There’s a ferry leaving from just south of Pallet in about an hour’s time, heading for Ochre Island, where they’ve set up for this contest. They built four stadia, with a village in between them and a number of major hotel complexes in a ring around the lot of it, one designated for each region, and a couple for corporates and the public. Ochre Island was bought and developed especially for this, so there’s nowhere else to stay, and there are regulations that mean you can’t just camp out. Lucky for those of us who aren’t rich the accommodation is included in the ticket, but that means that because of how I got my ticket I’ll be sharing a room, or at least a wall with Misty.
I’ll be taking the ferry by myself; since the Gym Leaders needed to be there yesterday for orientation and stuff, Misty and Brock are already there, and the others all live too far away to use the Pallet ferry. I wouldn’t have bothered with it either, except that Ochre Island is just a little too far for any of my Pokémon to fly or swim. It’s times like this I really miss Lapras. I thought I was going to be by myself, but as I walked to the ferry meeting point, I spotted a very distinctive, very familiar hairstyle through the crowd, standing by the instruction board, slightly bent over, a pencil between his fingers.
‘Gary!’ I call. Immediately he straightens up, composes himself, and turns around slowly, a big smirk on his face.
‘Ash. Late as usual.’
‘What’s with the face?’ I ask, until my eyes fall upon the instruction board, where in the bottom corner I can just make out the words:
Gary was here. Ash is a loser!
‘Seriously?’ I ask.
‘It never gets any less funny,’ Gary replies with a shrug and a laugh, tucking the pencil behind his ear. I would have thought that after writing it across every signpost between here and Mt. Silver Gary might have gotten tired of it, especially since it wasn’t very clever to begin with.
‘So how did you get a ticket?’ I say.
‘I’ve got my ways,’ he says mysteriously, brushing his hair away from his eyes. ‘What about you? They must have been pretty desperate to give a ticket to you.’
‘Misty invited me,’ I reply tensely.
‘Of course she did. I always knew there was something strange about that girl. The way she followed you around. She was worse than your Pikachu. Speaking of which, where is he?’
‘At home,’ I say. ‘He’s getting on a bit, and he’s been a bit sick this last week, so Mom’s looking after him.’
‘Does she still have that creepy Mr. Mime?’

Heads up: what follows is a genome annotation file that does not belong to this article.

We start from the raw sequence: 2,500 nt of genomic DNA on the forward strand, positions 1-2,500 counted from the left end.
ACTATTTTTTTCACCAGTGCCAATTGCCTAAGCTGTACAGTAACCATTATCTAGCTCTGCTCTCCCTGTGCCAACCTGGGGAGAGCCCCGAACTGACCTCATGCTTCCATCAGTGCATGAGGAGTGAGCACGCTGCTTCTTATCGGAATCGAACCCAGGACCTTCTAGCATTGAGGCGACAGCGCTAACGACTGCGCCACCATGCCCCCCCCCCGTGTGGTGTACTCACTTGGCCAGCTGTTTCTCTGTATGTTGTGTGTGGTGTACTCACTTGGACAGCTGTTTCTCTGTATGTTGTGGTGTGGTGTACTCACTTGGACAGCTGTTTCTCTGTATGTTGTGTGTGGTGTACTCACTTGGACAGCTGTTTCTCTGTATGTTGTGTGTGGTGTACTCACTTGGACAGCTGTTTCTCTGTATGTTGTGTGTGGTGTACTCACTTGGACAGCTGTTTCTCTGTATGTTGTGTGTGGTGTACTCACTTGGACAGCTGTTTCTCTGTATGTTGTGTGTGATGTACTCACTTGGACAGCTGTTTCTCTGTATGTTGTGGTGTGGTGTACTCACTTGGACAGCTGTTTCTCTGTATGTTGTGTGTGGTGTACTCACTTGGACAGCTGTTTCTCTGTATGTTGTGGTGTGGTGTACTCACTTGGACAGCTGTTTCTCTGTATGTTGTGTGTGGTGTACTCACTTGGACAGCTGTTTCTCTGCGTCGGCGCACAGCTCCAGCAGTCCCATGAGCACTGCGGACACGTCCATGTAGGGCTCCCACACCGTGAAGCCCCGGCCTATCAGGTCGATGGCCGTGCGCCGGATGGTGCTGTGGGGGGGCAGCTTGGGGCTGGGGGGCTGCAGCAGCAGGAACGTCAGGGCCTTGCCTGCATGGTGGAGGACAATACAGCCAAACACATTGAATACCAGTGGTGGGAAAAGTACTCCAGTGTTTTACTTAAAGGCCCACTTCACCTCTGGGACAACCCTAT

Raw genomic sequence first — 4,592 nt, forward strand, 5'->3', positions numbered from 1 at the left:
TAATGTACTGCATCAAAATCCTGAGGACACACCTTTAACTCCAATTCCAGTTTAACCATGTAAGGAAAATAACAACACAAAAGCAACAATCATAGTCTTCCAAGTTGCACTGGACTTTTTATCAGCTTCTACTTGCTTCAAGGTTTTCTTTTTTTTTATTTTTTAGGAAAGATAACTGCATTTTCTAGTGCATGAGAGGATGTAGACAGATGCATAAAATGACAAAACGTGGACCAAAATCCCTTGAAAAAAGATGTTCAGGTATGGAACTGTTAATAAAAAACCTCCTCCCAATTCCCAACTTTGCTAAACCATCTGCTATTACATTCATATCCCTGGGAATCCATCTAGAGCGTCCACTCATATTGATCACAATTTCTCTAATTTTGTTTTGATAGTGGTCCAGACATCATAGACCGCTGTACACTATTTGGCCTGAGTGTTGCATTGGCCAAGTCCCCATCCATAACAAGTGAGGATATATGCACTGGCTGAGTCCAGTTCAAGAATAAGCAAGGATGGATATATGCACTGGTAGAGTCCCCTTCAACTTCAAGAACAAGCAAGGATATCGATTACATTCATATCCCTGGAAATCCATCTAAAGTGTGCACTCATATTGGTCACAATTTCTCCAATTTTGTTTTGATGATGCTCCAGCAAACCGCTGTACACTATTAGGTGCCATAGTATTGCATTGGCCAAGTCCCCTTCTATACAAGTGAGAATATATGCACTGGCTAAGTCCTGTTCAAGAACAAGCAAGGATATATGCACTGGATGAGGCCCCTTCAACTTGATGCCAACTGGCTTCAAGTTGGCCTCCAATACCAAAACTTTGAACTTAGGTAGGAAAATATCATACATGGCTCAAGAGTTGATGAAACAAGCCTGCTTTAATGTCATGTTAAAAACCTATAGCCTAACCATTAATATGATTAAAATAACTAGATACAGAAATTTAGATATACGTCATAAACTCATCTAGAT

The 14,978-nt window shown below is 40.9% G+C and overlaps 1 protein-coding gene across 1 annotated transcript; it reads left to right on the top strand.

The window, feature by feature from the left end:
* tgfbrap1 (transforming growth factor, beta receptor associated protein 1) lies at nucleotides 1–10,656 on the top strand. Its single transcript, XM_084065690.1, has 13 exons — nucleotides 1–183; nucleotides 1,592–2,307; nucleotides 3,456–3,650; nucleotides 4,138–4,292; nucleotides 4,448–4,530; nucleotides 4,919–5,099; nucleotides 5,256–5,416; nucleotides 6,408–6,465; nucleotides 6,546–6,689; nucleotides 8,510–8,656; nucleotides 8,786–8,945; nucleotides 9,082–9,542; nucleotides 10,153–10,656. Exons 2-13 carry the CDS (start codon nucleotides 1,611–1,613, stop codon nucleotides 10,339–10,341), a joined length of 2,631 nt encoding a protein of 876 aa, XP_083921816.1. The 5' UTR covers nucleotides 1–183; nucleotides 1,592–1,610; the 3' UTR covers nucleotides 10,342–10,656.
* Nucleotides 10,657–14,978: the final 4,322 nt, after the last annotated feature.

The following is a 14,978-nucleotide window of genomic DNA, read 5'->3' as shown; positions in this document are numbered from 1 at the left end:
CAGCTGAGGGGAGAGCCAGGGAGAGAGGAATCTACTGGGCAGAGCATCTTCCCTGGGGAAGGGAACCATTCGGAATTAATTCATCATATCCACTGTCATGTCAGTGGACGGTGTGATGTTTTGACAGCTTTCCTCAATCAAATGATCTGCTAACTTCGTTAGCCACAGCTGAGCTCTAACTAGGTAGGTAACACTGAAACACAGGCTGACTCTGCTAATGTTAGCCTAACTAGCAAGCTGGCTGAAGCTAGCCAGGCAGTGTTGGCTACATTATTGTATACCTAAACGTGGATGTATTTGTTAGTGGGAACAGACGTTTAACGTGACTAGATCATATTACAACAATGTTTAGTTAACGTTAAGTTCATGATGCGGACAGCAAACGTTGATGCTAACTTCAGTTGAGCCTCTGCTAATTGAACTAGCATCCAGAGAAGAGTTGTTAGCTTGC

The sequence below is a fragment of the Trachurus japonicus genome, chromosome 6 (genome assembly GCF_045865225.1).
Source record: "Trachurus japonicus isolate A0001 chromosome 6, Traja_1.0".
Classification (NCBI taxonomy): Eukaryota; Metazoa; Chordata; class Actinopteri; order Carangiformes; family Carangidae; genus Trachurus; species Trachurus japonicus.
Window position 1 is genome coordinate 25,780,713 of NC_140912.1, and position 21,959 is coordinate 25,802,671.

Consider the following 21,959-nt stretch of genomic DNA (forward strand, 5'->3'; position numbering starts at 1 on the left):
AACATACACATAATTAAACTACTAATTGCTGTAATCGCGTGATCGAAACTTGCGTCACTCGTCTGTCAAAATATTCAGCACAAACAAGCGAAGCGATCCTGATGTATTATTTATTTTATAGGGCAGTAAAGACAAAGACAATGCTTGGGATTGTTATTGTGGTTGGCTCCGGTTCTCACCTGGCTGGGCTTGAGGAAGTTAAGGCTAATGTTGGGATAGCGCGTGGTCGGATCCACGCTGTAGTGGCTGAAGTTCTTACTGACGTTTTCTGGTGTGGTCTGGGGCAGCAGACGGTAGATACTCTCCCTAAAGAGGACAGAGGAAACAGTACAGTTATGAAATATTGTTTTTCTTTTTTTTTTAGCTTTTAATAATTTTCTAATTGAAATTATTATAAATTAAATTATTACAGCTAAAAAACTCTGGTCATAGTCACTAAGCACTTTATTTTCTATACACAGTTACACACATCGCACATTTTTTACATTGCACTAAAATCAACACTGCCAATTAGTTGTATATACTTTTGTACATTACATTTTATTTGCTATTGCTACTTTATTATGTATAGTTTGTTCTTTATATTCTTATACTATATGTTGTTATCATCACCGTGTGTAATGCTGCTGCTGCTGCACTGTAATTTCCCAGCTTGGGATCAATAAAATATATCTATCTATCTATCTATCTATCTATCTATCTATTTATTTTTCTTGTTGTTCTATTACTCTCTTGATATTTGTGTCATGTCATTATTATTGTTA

Gary shudders, then puts one hand on my shoulder.
‘Don’t worry about Pikachu. I’m sure the rest will do him a world of good.’
‘Not being glued to a loser like you for a few days is bound to help.’
‘And just like that, you’re back to being a jerk.’ I shrug his hand off of me and he chuckles.
‘Come on, Ash. It’s what we do. It’s not like there’s any real hatred there.’
The harbourmaster opens the gates and the crowd starts pressing forward. There aren’t too many people, and the weather’s fantastic, so it should be a pretty comfortable trip, but it’s still three hours on the water, and it looks like I’m going to have to spend it with Gary, unless one of us can come up with some clever way to separate. I’m still wondering how he got a ticket. He’s had a few big falls over the last few years, so I don’t buy that he got it through his old connections.
‘Gary, how did you get a ticket for this?’ I ask again after we’ve been silent for a few minutes. This time he doesn’t try to avoid answering.
‘I got mine the same way you got yours. One of the Gym Leaders invited me as their guest.’
‘I’ve been asked not to say. At least, not yet.’
‘Fine, don’t tell me.’ Although I’m really curious, I’m not going to spend the whole trip trying to figure out Gary’s secrets. It doesn’t matter to me anymore, not like it used to. There was a time when keeping up with him meant everything to me, but time moves on, and it hardly ever looks favourably on the people we meet early in life. It’s been seven years since we left home on our Pokémon journeys. Nearly half our lives spent on the road. Those little things at the start just don’t seem to matter anymore. Well, most of them. I guess if none of them mattered Misty wouldn’t have wasted her only spare ticket on me.